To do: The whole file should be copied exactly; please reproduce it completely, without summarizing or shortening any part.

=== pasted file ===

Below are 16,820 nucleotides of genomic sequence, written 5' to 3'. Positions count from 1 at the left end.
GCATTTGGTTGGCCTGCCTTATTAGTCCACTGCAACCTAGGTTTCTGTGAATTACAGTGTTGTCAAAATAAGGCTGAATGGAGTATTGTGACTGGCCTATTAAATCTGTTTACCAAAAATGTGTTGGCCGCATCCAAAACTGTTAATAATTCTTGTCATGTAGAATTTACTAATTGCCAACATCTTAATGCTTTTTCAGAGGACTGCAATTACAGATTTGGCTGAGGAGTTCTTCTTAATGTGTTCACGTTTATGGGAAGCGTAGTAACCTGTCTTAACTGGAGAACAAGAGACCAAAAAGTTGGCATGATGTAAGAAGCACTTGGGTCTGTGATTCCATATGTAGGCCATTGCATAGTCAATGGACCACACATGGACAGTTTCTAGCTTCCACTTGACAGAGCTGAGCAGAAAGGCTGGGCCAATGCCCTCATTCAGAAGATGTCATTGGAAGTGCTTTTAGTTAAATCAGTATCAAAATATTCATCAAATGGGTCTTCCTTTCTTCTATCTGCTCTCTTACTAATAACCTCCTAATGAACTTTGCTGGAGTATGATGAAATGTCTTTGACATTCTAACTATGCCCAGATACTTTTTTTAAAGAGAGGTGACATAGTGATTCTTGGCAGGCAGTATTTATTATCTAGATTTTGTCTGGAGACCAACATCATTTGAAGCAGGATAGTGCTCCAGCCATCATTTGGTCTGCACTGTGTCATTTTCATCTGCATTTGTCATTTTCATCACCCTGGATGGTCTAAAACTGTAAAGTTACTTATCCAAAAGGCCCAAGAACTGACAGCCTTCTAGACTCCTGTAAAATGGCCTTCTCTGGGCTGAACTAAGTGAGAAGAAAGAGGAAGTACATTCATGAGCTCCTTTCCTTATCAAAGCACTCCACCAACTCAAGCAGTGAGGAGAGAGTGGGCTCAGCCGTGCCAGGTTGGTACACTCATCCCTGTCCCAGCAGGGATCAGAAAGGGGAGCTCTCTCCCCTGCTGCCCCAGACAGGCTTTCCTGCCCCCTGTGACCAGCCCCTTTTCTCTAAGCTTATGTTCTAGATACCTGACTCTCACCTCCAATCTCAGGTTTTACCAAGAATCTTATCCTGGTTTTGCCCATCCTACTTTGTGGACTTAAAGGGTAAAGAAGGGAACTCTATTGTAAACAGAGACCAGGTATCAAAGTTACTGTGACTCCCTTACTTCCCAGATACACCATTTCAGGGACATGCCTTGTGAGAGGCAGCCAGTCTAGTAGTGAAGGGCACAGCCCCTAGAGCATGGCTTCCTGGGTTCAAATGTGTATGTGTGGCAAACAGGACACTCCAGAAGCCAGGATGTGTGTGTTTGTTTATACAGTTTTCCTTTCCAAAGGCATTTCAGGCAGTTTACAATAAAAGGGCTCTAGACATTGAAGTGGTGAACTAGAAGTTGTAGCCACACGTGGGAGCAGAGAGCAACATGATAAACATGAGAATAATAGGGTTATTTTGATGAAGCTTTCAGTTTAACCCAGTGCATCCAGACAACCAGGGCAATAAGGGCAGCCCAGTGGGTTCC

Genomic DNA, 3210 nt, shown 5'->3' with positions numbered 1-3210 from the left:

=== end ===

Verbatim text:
Below are 16,820 nucleotides of genomic sequence, written 5' to 3'. Positions count from 1 at the left end.
GCATTTGGTTGGCCTGCCTTATTAGTCCACTGCAACCTAGGTTTCTGTGAATTACAGTGTTGTCAAAATAAGGCTGAATGGAGTATTGTGACTGGCCTATTAAATCTGTTTACCAAAAATGTGTTGGCCGCATCCAAAACTGTTAATAATTCTTGTCATGTAGAATTTACTAATTGCCAACATCTTAATGCTTTTTCAGAGGACTGCAATTACAGATTTGGCTGAGGAGTTCTTCTTAATGTGTTCACGTTTATGGGAAGCGTAGTAACCTGTCTTAACTGGAGAACAAGAGACCAAAAAGTTGGCATGATGTAAGAAGCACTTGGGTCTGTGATTCCATATGTAGGCCATTGCATAGTCAATGGACCACACATGGACAGTTTCTAGCTTCCACTTGACAGAGCTGAGCAGAAAGGCTGGGCCAATGCCCTCATTCAGAAGATGTCATTGGAAGTGCTTTTAGTTAAATCAGTATCAAAATATTCATCAAATGGGTCTTCCTTTCTTCTATCTGCTCTCTTACTAATAACCTCCTAATGAACTTTGCTGGAGTATGATGAAATGTCTTTGACATTCTAACTATGCCCAGATACTTTTTTTAAAGAGAGGTGACATAGTGATTCTTGGCAGGCAGTATTTATTATCTAGATTTTGTCTGGAGACCAACATCATTTGAAGCAGGATAGTGCTCCAGCCATCATTTGGTCTGCACTGTGTCATTTTCATCTGCATTTGTCATTTTCATCACCCTGGATGGTCTAAAACTGTAAAGTTACTTATCCAAAAGGCCCAAGAACTGACAGCCTTCTAGACTCCTGTAAAATGGCCTTCTCTGGGCTGAACTAAGTGAGAAGAAAGAGGAAGTACATTCATGAGCTCCTTTCCTTATCAAAGCACTCCACCAACTCAAGCAGTGAGGAGAGAGTGGGCTCAGCCGTGCCAGGTTGGTACACTCATCCCTGTCCCAGCAGGGATCAGAAAGGGGAGCTCTCTCCCCTGCTGCCCCAGACAGGCTTTCCTGCCCCCTGTGACCAGCCCCTTTTCTCTAAGCTTATGTTCTAGATACCTGACTCTCACCTCCAATCTCAGGTTTTACCAAGAATCTTATCCTGGTTTTGCCCATCCTACTTTGTGGACTTAAAGGGTAAAGAAGGGAACTCTATTGTAAACAGAGACCAGGTATCAAAGTTACTGTGACTCCCTTACTTCCCAGATACACCATTTCAGGGACATGCCTTGTGAGAGGCAGCCAGTCTAGTAGTGAAGGGCACAGCCCCTAGAGCATGGCTTCCTGGGTTCAAATGTGTATGTGTGGCAAACAGGACACTCCAGAAGCCAGGATGTGTGTGTTTGTTTATACAGTTTTCCTTTCCAAAGGCATTTCAGGCAGTTTACAATAAAAGGGCTCTAGACATTGAAGTGGTGAACTAGAAGTTGTAGCCACACGTGGGAGCAGAGAGCAACATGATAAACATGAGAATAATAGGGTTATTTTGATGAAGCTTTCAGTTTAACCCAGTGCATCCAGACAACCAGGGCAATAAGGGCAGCCCAGTGGGTTCC

Genomic DNA, 3210 nt, shown 5'->3' with positions numbered 1-3210 from the left: